Monday, March 31, 2008

Tom, Dick or Harry?

one of the 25 greatest musical numbers of all time


Ann Miller isn't picky. In Kiss Me Kate (1953) she's a maid who wouldst marry and she'll take with no qualms any Tom, Dick or Harry... any Harry, Dick or Tom. (Not their real names... that'd be Hortensio, Lucentio and Gremio I think. Movies where actors are playing actors playing roles are so confusing)


If you're not picky, however can you decide?

Harry promises riches "and if thou wouldst attain the upper brackets... marry me." Dick is poor but "if for love unending thou arst pining... marry me" I'm not sure what Tom is promising --he's still "spraying his decaying family tree" er... -- I guess it's class "to give a social lift to thy position ... marry me"


Bianca (Miller) finally tips her hand before the dance break in the middle of the song...
Any Tom, Dick or Harry,
Any Tom, Harry or Dick.

Dick, dick, dick,
A dicka dick,
Dick, dick, dick,
A dicka dick,
Dick, dick, dick,
A dicka dick,
Dick, dick, dick,
A dicka dick!
The men sing with her! Just how interested are they in Bianca anyway? And then they launch into what has to be one of the most thrilling tap and clap numbers ever performed.


Still even after Bianca has chosen her man later in the movie (Dick) they're still quite a lovey-dovey quadrangle. It's probably the friendliest love quadrangle in all of the movies. I have to say: Ann probably made the right decision choosing Dick. In the "From This Moment On" sequence very late in the film, Harry reveals himself to be none other than...

Bob Fosse himself! Trying out his signature moves for the first time on film. Ann Miller chose well. She could've ended up a character in All That Jazz and Fosse didn't treat the ladies that well, don'cha know. [see previous All That Jazz review].

Tom, Dick or Harry? A question (and a musical number) for the ages.

Here's a couple videos to enjoy if you're in the mood. To your left, the "Tom, Dick or Harry" number from the movie. To your right, "Bianca" (it starts a little ways in) by Michael Berresse (Lucentio in the 2000 Broadway revival), who I met the other night (thus, this movie being on my mind) and who is one of my favorite stage performers. He's got a role in the new Russell Crowe movie so maybe we'll talk to him again soon for the podcast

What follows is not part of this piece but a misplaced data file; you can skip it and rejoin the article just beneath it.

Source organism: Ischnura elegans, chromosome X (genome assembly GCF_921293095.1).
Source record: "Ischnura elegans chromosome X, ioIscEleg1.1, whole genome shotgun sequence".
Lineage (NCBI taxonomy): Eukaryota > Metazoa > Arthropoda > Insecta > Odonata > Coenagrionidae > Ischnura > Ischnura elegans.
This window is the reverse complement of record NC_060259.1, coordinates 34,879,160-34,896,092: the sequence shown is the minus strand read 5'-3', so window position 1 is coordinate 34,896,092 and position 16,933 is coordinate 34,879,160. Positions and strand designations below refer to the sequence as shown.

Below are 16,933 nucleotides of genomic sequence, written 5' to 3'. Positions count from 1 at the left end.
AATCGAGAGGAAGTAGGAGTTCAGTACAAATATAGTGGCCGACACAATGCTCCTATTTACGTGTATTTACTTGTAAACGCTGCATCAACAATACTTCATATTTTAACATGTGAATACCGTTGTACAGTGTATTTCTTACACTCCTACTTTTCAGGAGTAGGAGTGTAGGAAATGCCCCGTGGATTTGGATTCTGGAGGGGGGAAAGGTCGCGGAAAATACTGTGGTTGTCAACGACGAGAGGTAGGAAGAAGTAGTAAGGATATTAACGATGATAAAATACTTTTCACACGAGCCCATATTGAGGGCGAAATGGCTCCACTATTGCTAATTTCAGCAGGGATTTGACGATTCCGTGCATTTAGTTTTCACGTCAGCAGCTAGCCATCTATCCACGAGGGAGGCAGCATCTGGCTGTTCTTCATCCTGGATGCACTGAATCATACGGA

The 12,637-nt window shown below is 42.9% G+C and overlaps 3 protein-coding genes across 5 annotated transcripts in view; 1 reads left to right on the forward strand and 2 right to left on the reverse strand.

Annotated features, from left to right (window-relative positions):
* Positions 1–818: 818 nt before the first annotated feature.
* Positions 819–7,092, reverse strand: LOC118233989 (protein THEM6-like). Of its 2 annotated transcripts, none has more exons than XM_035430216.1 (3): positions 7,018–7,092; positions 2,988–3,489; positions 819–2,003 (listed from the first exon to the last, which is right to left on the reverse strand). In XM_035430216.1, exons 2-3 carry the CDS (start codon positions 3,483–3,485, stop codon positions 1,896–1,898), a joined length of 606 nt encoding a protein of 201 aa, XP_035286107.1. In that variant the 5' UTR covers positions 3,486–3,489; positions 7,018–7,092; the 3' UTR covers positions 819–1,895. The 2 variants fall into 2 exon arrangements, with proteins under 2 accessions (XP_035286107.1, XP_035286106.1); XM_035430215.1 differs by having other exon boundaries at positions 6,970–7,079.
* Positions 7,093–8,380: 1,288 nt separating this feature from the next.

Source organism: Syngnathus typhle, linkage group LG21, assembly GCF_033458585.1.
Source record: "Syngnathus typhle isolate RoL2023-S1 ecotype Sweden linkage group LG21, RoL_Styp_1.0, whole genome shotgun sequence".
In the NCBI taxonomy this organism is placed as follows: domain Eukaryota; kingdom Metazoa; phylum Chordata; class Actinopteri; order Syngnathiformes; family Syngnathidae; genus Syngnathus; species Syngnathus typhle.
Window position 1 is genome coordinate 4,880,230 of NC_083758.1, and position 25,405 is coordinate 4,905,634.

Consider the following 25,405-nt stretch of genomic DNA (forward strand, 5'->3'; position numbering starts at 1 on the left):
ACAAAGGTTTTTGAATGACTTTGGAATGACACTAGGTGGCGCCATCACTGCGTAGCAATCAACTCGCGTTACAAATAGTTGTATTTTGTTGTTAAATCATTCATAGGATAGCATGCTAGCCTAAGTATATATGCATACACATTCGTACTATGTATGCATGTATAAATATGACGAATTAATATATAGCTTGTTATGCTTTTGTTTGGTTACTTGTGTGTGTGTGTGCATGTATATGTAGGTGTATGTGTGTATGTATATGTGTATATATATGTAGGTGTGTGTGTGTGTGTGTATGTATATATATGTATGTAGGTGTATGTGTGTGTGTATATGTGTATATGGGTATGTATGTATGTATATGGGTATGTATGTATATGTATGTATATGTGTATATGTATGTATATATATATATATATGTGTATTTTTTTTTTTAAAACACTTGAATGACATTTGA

10 comments:

Alison Flynn said...

The Bob Fosse part of that number is the best thing in the movie. And the woman dancing with him was Carol Haney, a talented actress who is the topic of much theater folklore, as her absence from The Pajama Game due to an injury allowed young Shirley McLaine to have her day in the sun, which of course launched her career. But I didn't need to tell you that. :)

SusanP said...

Excellent post, Nat. Will you be sharing other great musical moments?

NATHANIEL R said...

maybe. though honestly ... when i post about old musicals so few people speak up that I wonder.

but yeah, i'd love to do a series.

Catherine said...

Do a series! I bet there'd be more people interested than you'd think

Neel Mehta said...

Quentin Tarantino can get inspired from anything.

Dick, dick, dick,
A dicka dick,
Dick, dick, dick,
A dicka dick,
Dick, dick, dick,
A dicka dick,
Dick, dick, dick,
A dicka dick!


"How many dicks is that?"
"A lot."

Anonymous said...

Bob Fosse and the other 2 dancers are:
- the wonderful Tommy Rall ("Frankincense" brother of Seven Brides for Seven Brothers) of the American Ballet Theatre, and
- the fabulous Bobby Van (I love his famous dance where he does only hops throughout the whole piece - but what hops!).

I read that Anne Miller holds the record for most taps per second. Love her also in "Easter Parade" ("too darn hot").

What a great, great bunch of dancers in a wonderful piece! (and you sure need them since the principals are singers and non-dancers. Oh, and parts of the story suck. Blame it on the source..that is, if you "brush up your Shakespeare" ...)

Dave said...

I don't have much of value to add here, but I wanted to voice my encouragement for musical posts, and to specifically say that I'd like to see the other 24 greatest musical numbers covered here. I might easily have forgotten this one on my own list, but it never fails to make me giggle.

thombeau said...

YAY!!!

crazycris said...

do a series! do a series!

wake people up to some of the gems out there... where the singing and dancing aren't just to showcase an actor's talents (like all those frustrating "dream sequences" in Gene Kelly movies that drive me nuts!) but are integrated into the story! Case in point: "Meet Me In St Louis"!!! Or if there has to be extra dancing/singing... it's 'cause the characters are performers (i.e. "Easter Parade" or "Holiday Inn")
I could go on and on and on about musicals... I drive my family nits with them! :p

Anonymous said...

Thanks Nat- this reminds me why I miss musicals so much, and who cares if it has anything to do with the story or not? It's just such a pleasure to watch (and listen to, in this case. How did they manage to get away with that?)

And as much as I love MR, I understand all over again (watching this) why critics complained about Baz' ginsu-knife editing of the dance sequences.

RedSatinDoll